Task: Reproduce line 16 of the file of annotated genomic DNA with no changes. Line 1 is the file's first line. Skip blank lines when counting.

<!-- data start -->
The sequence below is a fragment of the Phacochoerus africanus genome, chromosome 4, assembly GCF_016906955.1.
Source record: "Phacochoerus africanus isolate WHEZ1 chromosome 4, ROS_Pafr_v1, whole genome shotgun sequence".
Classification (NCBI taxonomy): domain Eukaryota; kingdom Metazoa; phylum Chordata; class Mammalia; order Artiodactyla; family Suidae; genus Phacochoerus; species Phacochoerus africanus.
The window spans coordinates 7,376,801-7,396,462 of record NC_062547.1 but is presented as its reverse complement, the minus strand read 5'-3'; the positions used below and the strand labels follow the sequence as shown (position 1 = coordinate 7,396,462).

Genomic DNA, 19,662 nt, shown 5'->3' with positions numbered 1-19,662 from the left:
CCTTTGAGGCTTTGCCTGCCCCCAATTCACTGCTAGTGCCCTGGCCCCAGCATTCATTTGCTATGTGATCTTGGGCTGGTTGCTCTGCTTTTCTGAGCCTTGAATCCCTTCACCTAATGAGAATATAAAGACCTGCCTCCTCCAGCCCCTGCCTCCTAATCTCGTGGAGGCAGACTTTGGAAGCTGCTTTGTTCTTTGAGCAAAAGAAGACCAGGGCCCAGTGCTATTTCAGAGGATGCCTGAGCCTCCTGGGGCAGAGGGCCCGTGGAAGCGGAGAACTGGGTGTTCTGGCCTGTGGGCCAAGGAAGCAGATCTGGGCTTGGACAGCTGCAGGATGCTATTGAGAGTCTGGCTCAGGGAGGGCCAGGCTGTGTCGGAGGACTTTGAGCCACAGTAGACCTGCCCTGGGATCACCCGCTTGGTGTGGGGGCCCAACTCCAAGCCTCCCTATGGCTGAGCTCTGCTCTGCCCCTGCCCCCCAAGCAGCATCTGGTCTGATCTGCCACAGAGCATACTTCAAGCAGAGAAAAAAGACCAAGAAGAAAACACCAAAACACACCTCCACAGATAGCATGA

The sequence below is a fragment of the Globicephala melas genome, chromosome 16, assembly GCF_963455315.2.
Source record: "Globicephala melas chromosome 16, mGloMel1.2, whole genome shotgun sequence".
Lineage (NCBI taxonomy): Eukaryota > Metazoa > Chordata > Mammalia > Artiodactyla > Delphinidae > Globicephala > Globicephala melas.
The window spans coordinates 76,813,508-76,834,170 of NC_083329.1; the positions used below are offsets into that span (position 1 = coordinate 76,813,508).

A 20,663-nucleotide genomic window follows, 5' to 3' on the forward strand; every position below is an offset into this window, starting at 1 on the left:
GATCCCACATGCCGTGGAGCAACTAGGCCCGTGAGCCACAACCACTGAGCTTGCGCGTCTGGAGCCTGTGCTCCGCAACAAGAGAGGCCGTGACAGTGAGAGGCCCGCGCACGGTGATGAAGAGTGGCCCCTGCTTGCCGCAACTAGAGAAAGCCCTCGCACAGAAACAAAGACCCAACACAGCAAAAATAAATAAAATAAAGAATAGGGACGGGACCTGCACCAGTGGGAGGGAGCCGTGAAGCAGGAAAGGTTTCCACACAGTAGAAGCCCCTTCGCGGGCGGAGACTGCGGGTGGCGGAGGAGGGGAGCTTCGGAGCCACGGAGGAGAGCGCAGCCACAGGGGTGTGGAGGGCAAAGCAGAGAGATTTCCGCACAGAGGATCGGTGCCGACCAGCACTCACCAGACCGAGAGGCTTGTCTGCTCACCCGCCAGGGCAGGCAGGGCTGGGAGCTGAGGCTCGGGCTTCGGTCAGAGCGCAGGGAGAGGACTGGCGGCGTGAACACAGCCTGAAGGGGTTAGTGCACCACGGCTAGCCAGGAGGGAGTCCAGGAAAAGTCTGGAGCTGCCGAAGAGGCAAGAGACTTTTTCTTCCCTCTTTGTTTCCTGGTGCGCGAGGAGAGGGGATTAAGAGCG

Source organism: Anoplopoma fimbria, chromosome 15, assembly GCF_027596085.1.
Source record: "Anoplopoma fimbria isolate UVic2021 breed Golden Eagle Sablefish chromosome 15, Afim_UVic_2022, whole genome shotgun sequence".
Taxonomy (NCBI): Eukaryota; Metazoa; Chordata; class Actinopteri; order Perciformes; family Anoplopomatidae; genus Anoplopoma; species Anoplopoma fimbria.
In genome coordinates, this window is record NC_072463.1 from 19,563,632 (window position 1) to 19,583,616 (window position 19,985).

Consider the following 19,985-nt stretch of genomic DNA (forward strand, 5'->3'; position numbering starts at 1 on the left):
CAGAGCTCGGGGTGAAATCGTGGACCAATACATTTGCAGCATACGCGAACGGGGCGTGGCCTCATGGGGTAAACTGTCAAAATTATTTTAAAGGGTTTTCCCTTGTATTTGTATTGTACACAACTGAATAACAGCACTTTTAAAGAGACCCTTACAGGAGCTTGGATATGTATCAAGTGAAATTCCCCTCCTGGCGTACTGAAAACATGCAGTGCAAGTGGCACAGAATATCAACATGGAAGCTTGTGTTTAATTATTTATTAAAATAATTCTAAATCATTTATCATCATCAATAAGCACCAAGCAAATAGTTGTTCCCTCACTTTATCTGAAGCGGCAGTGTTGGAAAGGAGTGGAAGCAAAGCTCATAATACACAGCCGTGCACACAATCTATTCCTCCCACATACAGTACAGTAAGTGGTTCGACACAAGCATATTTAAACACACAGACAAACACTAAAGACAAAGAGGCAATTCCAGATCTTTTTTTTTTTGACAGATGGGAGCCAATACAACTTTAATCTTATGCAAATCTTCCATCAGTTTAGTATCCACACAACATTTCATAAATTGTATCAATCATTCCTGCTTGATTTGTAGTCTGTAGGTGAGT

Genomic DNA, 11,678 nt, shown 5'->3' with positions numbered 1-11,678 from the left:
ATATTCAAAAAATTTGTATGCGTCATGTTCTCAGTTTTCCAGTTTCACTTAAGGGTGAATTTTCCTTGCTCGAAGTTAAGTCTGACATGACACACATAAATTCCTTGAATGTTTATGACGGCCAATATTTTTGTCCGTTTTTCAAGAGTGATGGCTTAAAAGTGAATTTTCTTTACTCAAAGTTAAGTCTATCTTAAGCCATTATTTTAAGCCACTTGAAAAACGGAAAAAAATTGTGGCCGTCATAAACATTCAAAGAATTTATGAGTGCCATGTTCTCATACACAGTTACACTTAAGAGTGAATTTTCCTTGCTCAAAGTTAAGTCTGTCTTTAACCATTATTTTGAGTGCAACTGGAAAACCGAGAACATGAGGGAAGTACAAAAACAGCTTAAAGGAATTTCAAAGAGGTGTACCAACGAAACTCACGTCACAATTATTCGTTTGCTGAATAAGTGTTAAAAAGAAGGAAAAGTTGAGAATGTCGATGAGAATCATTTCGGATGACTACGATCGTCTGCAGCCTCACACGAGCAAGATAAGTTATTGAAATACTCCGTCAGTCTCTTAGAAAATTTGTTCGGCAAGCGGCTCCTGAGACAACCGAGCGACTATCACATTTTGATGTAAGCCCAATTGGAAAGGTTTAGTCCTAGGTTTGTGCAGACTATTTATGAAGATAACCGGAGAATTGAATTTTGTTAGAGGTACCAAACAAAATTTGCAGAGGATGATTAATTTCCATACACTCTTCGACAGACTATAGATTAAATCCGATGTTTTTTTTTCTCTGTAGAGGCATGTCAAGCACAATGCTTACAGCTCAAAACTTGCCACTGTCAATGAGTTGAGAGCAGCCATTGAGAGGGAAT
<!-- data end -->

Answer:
In genome coordinates, this window is record NC_072463.1 from 19,563,632 (window position 1) to 19,583,616 (window position 19,985).